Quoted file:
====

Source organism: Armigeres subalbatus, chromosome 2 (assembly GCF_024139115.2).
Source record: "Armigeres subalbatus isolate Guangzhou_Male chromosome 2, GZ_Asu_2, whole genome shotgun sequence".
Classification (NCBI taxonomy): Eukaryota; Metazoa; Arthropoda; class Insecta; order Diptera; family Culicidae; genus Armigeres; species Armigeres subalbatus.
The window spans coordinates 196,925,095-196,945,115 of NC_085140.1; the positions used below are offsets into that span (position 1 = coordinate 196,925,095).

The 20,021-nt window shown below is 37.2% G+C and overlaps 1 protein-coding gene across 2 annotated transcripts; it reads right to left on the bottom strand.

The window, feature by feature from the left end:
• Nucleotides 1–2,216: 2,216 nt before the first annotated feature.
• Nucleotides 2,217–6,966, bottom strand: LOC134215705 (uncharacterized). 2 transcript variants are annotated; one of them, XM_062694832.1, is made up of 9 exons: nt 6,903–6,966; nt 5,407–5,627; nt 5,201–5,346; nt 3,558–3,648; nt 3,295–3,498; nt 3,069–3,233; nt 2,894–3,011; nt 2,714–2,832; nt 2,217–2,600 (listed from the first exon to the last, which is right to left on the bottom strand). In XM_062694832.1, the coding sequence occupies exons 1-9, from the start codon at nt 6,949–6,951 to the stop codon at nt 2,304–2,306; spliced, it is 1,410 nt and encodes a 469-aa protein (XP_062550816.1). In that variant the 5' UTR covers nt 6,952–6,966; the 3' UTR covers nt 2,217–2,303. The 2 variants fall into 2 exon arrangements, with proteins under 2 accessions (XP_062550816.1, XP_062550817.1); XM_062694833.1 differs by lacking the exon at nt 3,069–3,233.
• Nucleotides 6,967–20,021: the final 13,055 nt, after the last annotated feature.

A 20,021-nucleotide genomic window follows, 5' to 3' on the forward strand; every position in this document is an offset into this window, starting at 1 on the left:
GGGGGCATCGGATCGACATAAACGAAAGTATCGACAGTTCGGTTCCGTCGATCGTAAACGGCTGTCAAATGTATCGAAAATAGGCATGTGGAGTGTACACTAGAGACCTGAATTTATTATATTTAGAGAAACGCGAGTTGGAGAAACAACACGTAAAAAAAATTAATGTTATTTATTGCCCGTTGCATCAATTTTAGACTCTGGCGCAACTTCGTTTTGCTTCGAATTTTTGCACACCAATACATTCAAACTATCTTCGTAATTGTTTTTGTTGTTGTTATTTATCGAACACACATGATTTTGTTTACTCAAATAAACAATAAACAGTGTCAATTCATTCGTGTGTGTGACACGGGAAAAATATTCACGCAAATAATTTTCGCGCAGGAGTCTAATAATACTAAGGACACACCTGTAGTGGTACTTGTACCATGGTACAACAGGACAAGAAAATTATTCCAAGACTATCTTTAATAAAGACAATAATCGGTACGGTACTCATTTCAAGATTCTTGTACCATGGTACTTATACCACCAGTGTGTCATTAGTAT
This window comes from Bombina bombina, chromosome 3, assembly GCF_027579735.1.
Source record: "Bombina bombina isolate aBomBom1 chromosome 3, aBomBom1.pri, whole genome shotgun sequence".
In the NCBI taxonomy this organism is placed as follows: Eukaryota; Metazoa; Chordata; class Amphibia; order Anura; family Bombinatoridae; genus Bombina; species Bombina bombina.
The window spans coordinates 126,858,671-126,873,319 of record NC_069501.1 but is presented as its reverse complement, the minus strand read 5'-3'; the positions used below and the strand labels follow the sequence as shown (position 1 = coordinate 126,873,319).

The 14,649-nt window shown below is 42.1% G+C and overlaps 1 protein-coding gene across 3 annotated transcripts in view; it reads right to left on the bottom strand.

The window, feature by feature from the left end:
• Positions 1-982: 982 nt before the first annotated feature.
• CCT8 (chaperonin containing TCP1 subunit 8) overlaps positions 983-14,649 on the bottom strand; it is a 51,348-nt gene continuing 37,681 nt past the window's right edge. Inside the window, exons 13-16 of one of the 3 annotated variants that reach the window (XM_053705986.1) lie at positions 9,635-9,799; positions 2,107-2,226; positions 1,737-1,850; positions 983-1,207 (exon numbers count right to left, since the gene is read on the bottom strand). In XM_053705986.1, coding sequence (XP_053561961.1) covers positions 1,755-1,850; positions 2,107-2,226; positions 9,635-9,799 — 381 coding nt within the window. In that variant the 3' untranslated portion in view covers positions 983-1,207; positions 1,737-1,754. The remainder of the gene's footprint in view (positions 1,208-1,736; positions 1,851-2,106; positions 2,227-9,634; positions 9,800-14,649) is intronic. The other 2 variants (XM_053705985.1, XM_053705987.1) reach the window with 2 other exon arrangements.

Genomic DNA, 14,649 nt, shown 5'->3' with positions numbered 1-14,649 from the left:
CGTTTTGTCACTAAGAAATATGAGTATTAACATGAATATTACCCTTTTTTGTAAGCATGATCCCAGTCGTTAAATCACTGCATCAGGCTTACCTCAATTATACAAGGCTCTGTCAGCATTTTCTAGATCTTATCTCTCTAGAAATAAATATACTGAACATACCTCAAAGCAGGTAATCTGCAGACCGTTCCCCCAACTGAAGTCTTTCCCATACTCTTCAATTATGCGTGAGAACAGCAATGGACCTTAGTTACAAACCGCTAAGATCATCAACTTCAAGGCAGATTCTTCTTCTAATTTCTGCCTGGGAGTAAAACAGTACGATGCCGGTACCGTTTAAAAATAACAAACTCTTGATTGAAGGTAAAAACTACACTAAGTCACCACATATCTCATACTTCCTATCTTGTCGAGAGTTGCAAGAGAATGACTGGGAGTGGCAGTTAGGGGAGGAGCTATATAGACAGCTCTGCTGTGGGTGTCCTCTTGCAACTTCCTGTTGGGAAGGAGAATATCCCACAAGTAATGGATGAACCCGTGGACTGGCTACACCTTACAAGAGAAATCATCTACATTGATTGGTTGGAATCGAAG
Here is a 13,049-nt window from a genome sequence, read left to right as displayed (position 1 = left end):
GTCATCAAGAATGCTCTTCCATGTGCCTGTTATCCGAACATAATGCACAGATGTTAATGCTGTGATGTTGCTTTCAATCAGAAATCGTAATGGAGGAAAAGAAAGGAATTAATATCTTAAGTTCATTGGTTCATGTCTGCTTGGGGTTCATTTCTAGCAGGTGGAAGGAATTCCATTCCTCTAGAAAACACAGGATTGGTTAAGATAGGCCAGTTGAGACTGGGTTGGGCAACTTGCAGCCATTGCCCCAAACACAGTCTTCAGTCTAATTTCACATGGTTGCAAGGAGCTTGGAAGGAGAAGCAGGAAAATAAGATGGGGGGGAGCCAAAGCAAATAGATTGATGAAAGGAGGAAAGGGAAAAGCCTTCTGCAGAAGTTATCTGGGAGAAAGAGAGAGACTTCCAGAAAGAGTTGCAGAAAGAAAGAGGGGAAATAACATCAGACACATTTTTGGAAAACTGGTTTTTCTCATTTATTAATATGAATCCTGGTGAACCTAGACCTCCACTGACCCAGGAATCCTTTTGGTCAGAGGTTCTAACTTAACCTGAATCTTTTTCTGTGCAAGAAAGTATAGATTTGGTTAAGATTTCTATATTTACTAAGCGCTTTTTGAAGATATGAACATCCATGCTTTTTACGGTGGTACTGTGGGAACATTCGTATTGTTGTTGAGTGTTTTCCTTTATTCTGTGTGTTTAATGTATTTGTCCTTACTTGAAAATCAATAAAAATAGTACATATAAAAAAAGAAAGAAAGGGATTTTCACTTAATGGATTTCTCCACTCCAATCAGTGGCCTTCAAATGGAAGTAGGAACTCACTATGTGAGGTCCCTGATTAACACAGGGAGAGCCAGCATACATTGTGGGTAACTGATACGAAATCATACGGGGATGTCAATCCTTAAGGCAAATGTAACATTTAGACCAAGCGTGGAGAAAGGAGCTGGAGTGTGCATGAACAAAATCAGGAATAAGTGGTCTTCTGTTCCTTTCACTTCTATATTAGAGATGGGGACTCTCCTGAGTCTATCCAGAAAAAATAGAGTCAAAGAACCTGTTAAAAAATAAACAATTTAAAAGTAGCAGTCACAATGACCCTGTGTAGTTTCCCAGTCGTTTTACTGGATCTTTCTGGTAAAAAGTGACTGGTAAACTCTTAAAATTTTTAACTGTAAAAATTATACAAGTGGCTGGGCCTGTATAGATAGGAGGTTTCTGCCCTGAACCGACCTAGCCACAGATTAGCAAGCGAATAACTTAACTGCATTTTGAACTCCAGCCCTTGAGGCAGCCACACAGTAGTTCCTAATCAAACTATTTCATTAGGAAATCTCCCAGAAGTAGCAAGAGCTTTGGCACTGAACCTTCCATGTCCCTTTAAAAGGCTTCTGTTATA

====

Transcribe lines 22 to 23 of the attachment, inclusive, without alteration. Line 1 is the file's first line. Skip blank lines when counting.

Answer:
Here is a 13,049-nt window from a genome sequence, read left to right as displayed (position 1 = left end):
GTCATCAAGAATGCTCTTCCATGTGCCTGTTATCCGAACATAATGCACAGATGTTAATGCTGTGATGTTGCTTTCAATCAGAAATCGTAATGGAGGAAAAGAAAGGAATTAATATCTTAAGTTCATTGGTTCATGTCTGCTTGGGGTTCATTTCTAGCAGGTGGAAGGAATTCCATTCCTCTAGAAAACACAGGATTGGTTAAGATAGGCCAGTTGAGACTGGGTTGGGCAACTTGCAGCCATTGCCCCAAACACAGTCTTCAGTCTAATTTCACATGGTTGCAAGGAGCTTGGAAGGAGAAGCAGGAAAATAAGATGGGGGGGAGCCAAAGCAAATAGATTGATGAAAGGAGGAAAGGGAAAAGCCTTCTGCAGAAGTTATCTGGGAGAAAGAGAGAGACTTCCAGAAAGAGTTGCAGAAAGAAAGAGGGGAAATAACATCAGACACATTTTTGGAAAACTGGTTTTTCTCATTTATTAATATGAATCCTGGTGAACCTAGACCTCCACTGACCCAGGAATCCTTTTGGTCAGAGGTTCTAACTTAACCTGAATCTTTTTCTGTGCAAGAAAGTATAGATTTGGTTAAGATTTCTATATTTACTAAGCGCTTTTTGAAGATATGAACATCCATGCTTTTTACGGTGGTACTGTGGGAACATTCGTATTGTTGTTGAGTGTTTTCCTTTATTCTGTGTGTTTAATGTATTTGTCCTTACTTGAAAATCAATAAAAATAGTACATATAAAAAAAGAAAGAAAGGGATTTTCACTTAATGGATTTCTCCACTCCAATCAGTGGCCTTCAAATGGAAGTAGGAACTCACTATGTGAGGTCCCTGATTAACACAGGGAGAGCCAGCATACATTGTGGGTAACTGATACGAAATCATACGGGGATGTCAATCCTTAAGGCAAATGTAACATTTAGACCAAGCGTGGAGAAAGGAGCTGGAGTGTGCATGAACAAAATCAGGAATAAGTGGTCTTCTGTTCCTTTCACTTCTATATTAGAGATGGGGACTCTCCTGAGTCTATCCAGAAAAAATAGAGTCAAAGAACCTGTTAAAAAATAAACAATTTAAAAGTAGCAGTCACAATGACCCTGTGTAGTTTCCCAGTCGTTTTACTGGATCTTTCTGGTAAAAAGTGACTGGTAAACTCTTAAAATTTTTAACTGTAAAAATTATACAAGTGGCTGGGCCTGTATAGATAGGAGGTTTCTGCCCTGAACCGACCTAGCCACAGATTAGCAAGCGAATAACTTAACTGCATTTTGAACTCCAGCCCTTGAGGCAGCCACACAGTAGTTCCTAATCAAACTATTTCATTAGGAAATCTCCCAGAAGTAGCAAGAGCTTTGGCACTGAACCTTCCATGTCCCTTTAAAAGGCTTCTGTTATA